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Molecular pharmacology of AMPA receptor trafficking proteins - TARPs - evidence for an association with 5HT(_2c) receptors

Donoghue , Peter (2009) Molecular pharmacology of AMPA receptor trafficking proteins - TARPs - evidence for an association with 5HT(_2c) receptors. Doctoral thesis, Durham University.



There has been an increasing awareness of the involvement of neurotransmitters other than serotonin in depression, with new antidepressants possessing effects on other receptor types, such as Agomelatine®, an antagonist of 5HT(_2c) receptors that functions as an agonist at melatonin receptors. AMPA receptors are one of the families of ionotropic glutamate receptors and another neurotransmitter receptor type that have been demonstrated to be important in the function of new antidepressants. AMPA receptors possess effects upon brain-derived neurotrophic factor (BDNF) expression, a protein involved in neurogenesis in the hippocampus, which is believed to be pivotal to antidepressant efficacy, with BDNF expression diminishing in critical brain areas in response to chronic stress, but increasing in the hippocampus in response to treatment with both antidepressants and/or AMPA receptor modulators. AMPA receptors interact with a family of accessory proteins, the transmembrane AMPA receptor regulatory proteins (TARPs), which not only possess important roles in the trafficking and targeting of AMPA receptors, but also function as auxiliary subunits to AMPA receptors. Present in several isoforms, each individual TARP also directly modifies AMPA receptor kinetics. As such TARPs and their effects must be taken into account for any pathophysiological or drug-induced change involving AMPA receptors. Despite the vast literature on AMPA receptors, there is comparatively little information regarding how TARPs modify AMPA receptor function, largely due to the absence of the necessary tools. We developed polyclonal antibodies specific to each of the known TARP isoforms (y2, y4, y8) mapping the distribution of the TARPs in the mouse CNS, displaying a different distribution profile for each of the TARP isoforms. TARP y8 is of particular interest, being shown to have a wide expression in the CNS from the frontal cortex to the spinal cord, but also a regional distribution in the forebrain that shares similarities to a positive allosteric modulator of AMPA receptors. There is also some evidence of a strain dependent distribution of TARP 78, possibly contributing to some of the behavioural differences between strains. With the extensive distribution of TARP y8 in the forebrain, particularly in those structures shown to experience severe neuronal atrophy in depression, such as the hippocampus, we focused on the antibodies generated to this isoform to generate immunoaffinity columns and immunopurify TARP y8 and its interacting proteins from Triton X-100’_™’ solubilised, so effectively non-synaptic, cerebral cortex. Examination of the purified TARP y8 and its interacting partners by both immunological and proteomic techniques revealed a range of proteins previously not implicated as TARP interacting proteins important in several pathophysiological situations, including several isoforms of actin. Furthermore, the immunopurified TARP y8 material also contained a protein identified with multiple 5HT(_2c) receptor antibodies at -60 kDa, the molecular weight correlating to fully glycosylated 5HT(_2c) receptor. Further study of TARP and AMPA receptor levels in the forebrain of mice with either forebrain-specific over-expression, or forebrain-specific knockdown of 5HT(_2c) receptors, identified several differences in total protein levels of the TARPs and AMPA receptor subunits. TARP y8 was shown to possess higher levels of expression in both of the mice strains with altered 5HT2c receptor expression, suggesting a complex functional interaction between TARPs/AMPA receptors and 5HT(_2c) receptors. These results, in addition to providing evidence of strain variations with regard to TARP distributions, have also identified several previously unknown TARP y8 interacting proteins, including, but not limited to cytoskeletal proteins. The results also show evidence of both a physical and functional interaction of TARP y8 and AMPA receptors with 5HT(_2c) receptors in the forebrain, particularly the cerebral cortex - findings of potential importance regarding the role of AMPA receptors in mood disorders.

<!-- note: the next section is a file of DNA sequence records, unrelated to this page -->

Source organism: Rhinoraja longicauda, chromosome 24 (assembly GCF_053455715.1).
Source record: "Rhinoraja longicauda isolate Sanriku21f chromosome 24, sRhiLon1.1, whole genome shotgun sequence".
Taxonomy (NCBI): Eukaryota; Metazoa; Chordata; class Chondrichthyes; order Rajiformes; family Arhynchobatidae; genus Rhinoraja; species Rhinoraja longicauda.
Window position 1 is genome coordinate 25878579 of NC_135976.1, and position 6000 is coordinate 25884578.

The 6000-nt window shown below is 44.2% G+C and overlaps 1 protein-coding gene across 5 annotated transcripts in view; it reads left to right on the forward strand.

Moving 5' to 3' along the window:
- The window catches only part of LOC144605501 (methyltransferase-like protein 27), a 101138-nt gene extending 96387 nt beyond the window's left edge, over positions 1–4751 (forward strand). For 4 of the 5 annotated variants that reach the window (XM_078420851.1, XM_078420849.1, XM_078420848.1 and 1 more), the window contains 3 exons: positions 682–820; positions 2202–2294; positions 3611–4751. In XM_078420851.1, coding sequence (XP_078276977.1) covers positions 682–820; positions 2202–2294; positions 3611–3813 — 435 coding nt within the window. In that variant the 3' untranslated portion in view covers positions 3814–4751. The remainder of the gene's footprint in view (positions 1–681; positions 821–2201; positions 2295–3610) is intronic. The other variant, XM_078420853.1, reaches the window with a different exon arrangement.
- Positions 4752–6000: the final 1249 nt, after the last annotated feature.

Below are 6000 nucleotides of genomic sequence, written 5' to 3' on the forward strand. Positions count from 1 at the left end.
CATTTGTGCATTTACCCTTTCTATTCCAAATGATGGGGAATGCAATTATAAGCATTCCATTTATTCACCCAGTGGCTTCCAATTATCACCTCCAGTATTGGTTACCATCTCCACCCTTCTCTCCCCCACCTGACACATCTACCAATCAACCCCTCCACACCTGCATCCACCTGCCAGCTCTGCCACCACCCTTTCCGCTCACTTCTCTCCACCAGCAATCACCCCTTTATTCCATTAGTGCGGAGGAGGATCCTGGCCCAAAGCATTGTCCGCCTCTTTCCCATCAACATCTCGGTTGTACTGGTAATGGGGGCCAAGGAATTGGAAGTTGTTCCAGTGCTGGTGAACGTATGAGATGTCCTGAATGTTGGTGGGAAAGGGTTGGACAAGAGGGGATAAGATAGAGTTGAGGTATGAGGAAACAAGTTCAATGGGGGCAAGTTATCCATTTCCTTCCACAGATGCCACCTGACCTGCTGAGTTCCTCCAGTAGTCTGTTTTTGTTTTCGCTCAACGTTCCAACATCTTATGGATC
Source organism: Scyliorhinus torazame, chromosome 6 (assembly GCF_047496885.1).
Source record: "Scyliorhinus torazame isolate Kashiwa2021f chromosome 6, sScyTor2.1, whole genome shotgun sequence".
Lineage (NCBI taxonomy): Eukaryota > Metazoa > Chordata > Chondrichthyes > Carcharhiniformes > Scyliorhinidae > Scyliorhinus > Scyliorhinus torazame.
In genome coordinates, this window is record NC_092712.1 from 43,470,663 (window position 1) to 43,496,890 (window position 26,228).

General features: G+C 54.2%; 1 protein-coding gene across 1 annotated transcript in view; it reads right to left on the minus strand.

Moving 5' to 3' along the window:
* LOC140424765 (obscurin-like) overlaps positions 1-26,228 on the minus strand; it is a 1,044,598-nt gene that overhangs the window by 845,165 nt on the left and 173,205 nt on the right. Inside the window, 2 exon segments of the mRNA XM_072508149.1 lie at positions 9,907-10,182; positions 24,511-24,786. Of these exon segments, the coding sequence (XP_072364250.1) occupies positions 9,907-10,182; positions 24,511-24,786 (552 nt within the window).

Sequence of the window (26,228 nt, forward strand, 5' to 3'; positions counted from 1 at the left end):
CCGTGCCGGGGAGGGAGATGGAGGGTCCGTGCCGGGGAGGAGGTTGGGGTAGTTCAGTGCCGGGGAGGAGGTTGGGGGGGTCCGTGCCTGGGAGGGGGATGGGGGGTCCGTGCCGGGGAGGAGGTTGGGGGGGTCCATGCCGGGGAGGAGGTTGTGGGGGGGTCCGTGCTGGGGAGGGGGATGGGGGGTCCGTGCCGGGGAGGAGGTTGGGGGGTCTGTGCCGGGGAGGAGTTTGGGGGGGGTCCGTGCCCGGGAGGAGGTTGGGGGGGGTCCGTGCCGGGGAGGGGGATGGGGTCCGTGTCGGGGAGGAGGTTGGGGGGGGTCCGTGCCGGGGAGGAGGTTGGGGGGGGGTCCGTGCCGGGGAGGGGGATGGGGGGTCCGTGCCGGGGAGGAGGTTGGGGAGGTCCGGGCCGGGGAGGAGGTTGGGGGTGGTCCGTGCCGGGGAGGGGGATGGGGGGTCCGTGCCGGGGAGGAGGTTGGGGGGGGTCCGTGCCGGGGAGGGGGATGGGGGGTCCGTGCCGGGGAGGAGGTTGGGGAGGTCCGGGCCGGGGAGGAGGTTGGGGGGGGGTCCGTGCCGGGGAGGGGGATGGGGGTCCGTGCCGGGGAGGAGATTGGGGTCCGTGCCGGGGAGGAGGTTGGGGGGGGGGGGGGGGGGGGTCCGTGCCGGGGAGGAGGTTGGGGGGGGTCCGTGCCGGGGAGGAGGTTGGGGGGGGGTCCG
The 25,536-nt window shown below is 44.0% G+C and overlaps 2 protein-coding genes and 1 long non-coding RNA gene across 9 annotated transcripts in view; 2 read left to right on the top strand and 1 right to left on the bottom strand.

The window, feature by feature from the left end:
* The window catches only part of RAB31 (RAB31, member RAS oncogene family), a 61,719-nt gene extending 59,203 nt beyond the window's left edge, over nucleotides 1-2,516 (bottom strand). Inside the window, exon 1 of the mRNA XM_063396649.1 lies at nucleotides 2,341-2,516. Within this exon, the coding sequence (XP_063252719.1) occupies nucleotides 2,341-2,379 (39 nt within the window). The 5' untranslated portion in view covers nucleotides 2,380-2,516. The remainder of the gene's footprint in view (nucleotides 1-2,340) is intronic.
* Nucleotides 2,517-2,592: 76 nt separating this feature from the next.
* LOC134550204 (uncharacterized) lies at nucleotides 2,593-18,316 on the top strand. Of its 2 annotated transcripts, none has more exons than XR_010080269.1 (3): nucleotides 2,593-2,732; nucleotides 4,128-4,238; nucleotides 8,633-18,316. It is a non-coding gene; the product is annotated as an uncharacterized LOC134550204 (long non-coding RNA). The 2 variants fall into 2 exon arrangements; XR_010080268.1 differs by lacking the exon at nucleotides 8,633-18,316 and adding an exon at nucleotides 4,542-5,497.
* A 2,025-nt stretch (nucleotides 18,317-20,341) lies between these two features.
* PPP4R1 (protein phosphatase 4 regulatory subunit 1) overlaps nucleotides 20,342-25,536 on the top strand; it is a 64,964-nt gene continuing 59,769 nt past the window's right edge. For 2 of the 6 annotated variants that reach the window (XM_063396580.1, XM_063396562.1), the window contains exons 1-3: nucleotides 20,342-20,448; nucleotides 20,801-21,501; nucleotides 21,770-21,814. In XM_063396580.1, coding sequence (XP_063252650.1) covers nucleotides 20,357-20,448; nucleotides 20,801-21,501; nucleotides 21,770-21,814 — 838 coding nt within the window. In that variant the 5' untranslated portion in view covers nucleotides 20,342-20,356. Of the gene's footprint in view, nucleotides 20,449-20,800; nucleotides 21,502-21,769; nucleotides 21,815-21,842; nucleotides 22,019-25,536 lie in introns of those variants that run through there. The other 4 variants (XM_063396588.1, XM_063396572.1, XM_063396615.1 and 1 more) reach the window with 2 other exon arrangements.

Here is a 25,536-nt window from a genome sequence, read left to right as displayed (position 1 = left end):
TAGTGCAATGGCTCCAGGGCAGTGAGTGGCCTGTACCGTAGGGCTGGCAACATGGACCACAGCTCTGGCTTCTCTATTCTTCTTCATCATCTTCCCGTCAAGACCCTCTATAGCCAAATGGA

Item Type:Thesis (Doctoral)
Award:Doctor of Philosophy
Thesis Date:2009
Copyright:Copyright of this thesis is held by the author
Deposited On:08 Sep 2011 18:26

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